The Staggering Health Costs of Climate Change
Posted November 8, 2011
The extreme weather just won’t seem to leave people alone this year.
I’m talking to an arborist to find replacements for beloved lilac bushes and one magnolia tree that just got tall enough to lend some nice summer shade, now snapped off in its prime by last weekend’s wet October snowfall that’s being called “Snowtober” by some.
My sense of humor about the year has worn thin. Neighbors across much of upstate NY and Vermont are still reeling in very serious ways from the flooding and water damage of Irene: farms and fields that were underwater, homes upended, village main streets still mending from cascades of debris and mud, all at a time when the regional and national economy is limping, at best. The preliminary tally of damages from 2011’s weather disasters already “exceed $45 billion”, according to the National Oceanic & Atmospheric Administration (NOAA). And we have nearly two months to go.
As my colleagues at NRDC like Frances Beinecke and elsewhere (Joe Romm and others) have said, what Americans are being confronted by from this record-breaking year of extremes -- storms, floods, heat, drought, wildfires – is increasingly the shape of things to come, if climate change continues unabated.
But while people are beginning to understand these local costs of climate change, there’s still a disconnect between climate change and our health.
I hope that gap might be bridged by a new report published today in the peer-reviewed journal Health Affairs, which details the tremendous costs of some events that have already happened right here in the US – types of events that are projected to worsen with more climate change. With NRDC colleagues and economists from UCSF and UC Berkeley, we estimated the health-related costs of climate change.
Those health costs exceeded $14 billion dollars and over 760,000 encounters with the health care system -- staggering figures, since they resulted from just six key climate-change related events in the US during the last decade.
The six climate change-related case studies we looked at from 2002 to 2009 in our analysis considered specific examples of extreme weather and disease events that are expected to worsen with climate change. The events included ozone air pollution, heat waves, hurricanes, outbreaks of infectious disease, river flooding, and wildfires across the US. And they led to:
- 1,689 premature deaths
- 8,992 hospitalizations
- 21,113 emergency department visits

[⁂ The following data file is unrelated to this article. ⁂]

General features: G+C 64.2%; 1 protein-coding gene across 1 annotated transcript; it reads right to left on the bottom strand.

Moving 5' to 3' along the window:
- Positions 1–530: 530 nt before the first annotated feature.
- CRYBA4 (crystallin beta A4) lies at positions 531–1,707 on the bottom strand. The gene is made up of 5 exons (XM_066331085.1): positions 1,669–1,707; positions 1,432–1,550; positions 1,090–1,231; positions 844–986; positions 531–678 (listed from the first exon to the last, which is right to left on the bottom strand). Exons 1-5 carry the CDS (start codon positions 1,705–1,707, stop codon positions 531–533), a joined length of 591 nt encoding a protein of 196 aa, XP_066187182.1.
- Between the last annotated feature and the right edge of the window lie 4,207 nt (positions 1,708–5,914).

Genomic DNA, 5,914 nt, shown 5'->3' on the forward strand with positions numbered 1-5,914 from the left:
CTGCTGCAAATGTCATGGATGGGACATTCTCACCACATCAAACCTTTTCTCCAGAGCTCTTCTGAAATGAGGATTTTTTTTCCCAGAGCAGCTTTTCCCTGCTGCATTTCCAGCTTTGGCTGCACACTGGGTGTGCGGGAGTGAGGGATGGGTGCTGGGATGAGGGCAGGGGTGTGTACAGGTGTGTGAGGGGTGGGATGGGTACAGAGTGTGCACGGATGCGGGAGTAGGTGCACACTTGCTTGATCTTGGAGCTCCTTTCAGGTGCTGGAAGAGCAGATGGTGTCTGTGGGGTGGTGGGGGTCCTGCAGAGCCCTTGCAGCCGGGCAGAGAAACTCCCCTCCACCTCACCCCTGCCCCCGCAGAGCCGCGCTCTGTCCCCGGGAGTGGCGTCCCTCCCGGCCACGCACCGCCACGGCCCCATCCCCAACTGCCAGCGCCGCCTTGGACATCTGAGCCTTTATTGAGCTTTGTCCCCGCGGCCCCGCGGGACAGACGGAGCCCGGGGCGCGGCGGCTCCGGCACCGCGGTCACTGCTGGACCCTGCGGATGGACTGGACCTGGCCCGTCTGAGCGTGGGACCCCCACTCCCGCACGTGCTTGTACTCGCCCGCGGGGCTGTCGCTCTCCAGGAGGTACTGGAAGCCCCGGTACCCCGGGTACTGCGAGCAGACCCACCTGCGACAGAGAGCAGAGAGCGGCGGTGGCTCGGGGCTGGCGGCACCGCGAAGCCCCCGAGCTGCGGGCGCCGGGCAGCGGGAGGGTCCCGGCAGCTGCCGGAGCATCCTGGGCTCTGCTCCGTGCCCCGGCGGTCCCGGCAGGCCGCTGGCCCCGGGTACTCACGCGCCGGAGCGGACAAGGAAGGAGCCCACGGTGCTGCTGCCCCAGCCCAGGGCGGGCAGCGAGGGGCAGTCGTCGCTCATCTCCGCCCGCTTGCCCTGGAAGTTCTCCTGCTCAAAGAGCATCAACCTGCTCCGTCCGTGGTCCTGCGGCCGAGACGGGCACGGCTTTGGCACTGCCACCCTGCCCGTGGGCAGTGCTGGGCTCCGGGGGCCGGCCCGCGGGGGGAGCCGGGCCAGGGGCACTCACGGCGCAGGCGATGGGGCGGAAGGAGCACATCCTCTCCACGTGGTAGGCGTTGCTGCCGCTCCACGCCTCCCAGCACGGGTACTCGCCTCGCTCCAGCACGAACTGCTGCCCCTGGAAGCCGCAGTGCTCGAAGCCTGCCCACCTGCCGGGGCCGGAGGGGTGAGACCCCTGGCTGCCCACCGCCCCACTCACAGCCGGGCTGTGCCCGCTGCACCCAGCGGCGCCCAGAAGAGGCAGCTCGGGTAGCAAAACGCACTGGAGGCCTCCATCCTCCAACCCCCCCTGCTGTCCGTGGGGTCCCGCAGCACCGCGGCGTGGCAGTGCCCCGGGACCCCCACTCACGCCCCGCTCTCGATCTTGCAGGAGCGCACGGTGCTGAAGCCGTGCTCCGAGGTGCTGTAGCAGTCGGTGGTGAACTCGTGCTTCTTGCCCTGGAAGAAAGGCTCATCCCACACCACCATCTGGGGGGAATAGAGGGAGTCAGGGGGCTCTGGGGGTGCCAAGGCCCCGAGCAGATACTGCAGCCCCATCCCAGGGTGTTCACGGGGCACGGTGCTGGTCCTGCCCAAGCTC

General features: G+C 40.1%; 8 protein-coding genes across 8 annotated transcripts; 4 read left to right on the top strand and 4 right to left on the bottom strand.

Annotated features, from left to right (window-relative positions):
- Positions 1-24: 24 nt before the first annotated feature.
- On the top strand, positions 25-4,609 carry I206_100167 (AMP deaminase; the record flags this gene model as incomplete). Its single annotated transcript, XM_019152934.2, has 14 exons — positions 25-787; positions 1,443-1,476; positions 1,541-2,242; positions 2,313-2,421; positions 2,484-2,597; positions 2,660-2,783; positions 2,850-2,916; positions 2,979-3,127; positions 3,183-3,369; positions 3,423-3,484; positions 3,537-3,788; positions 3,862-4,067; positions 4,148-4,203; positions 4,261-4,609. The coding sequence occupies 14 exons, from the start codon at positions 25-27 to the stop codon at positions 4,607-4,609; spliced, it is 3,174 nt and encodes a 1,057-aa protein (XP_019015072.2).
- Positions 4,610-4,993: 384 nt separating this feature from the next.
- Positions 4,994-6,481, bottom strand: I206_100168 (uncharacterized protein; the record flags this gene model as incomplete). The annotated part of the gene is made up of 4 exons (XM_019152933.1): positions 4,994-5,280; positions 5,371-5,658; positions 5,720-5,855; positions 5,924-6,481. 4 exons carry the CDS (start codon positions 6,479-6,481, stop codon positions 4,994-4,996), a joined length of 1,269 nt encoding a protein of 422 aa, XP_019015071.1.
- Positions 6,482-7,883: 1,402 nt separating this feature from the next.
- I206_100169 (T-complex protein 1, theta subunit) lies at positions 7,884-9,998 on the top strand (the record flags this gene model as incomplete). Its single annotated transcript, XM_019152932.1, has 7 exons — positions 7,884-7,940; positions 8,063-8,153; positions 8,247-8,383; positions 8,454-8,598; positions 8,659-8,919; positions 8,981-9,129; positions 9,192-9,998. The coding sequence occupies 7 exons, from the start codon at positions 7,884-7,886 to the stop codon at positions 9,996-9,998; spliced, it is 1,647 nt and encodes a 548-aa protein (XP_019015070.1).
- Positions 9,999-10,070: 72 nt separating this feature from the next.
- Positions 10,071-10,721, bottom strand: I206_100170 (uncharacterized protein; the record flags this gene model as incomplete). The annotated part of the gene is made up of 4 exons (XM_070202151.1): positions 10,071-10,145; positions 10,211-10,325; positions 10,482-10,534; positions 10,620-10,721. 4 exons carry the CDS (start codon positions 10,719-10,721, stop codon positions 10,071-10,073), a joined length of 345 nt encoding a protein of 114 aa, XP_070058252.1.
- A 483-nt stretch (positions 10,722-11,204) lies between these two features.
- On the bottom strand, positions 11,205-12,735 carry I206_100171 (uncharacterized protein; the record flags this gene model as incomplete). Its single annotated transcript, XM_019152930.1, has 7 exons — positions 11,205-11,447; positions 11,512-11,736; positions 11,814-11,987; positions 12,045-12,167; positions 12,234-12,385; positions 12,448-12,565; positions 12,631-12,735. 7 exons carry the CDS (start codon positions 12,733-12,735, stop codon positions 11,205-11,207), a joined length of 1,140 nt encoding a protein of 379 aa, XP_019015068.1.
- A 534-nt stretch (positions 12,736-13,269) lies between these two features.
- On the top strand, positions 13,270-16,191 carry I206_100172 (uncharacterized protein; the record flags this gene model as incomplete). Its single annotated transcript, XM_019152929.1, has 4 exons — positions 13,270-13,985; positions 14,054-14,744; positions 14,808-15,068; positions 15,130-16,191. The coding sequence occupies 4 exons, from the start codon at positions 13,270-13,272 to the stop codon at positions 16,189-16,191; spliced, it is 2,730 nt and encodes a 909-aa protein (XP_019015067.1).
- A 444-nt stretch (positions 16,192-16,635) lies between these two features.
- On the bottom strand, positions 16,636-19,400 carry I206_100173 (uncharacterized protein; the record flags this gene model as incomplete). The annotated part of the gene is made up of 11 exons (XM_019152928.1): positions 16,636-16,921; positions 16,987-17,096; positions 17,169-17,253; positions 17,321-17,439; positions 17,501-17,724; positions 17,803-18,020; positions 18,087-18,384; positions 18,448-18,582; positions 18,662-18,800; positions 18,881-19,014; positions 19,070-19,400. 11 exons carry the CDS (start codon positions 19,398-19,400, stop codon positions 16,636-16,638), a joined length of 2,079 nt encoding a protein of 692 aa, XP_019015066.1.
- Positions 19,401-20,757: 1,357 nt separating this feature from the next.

- 734,398 outpatient visits.
This is the first report to develop a uniform method of quantifying the associated health costs for extreme weather and disease events that are expected to be exacerbated by climate change.
Since prior estimates of climate change damage costs in the US haven’t included specific health costs, they were underestimates. We need to add-in health-related costs, because these numbers are big -- in the billions.
Since we value our health, and especially our children’s and grandchildren’s health very dearly, we should think about these billion-dollar price tags. We only describe six such events; there were undoubtedly more that occurred in the last decade, so we know our total is an underestimate of the overall national health-related costs of climate change.
This illuminates an important message: climate-health preparedness pays. It will help us reduce those billions of dollars in health costs, and save lives.
You can get involved in the solution by putting pressure on our government agencies at a local and federal level to focus on climate-health preparedness. We have a responsibility to proactively engage with and respond to the transformation that’s happening now, in lots of American communities. Some states and cities are definitely starting to take the initiative to become more climate-resilient, healthier places.
Right now, there is no federal mandate that guarantees funding for climate-health research or preparedness planning.
And only 13 US states currently have health preparedness measures in their state climate change adaptation plans. The other 37 (or three-quarters of the US) lack comprehensive climate-health preparedness measures. Most of us are sitting in the cross-hairs of climate change.
NRDC’s “Climate Change Threatens Health” webpages (at www.nrdc.org/climatemaps) map five major climate-health vulnerabilities across the US, so you can see how climate change affects health right in your backyard. The webpages also tell you what (if anything) is being done to prepare and adapt to climate change where you live, and actions you can take to protect your and your family’s health.
Representative Lois Capps (D-CA) just last week introduced legislation that would promote climate-health preparedness. The Climate Change Health Protection and Promotion Act would improve the public health response to climate change. The legislation would address the negative health effects related to climate change by supporting research, monitoring, planning and interagency coordination. This act deserves the public’s support -- and strong funding, too.
Proactive public health solutions to climate disasters need to be systematized now to reduce inevitable climate change-related peril. We hope the Health Affairs report provides the methodology that will allow our leaders to begin to do just that.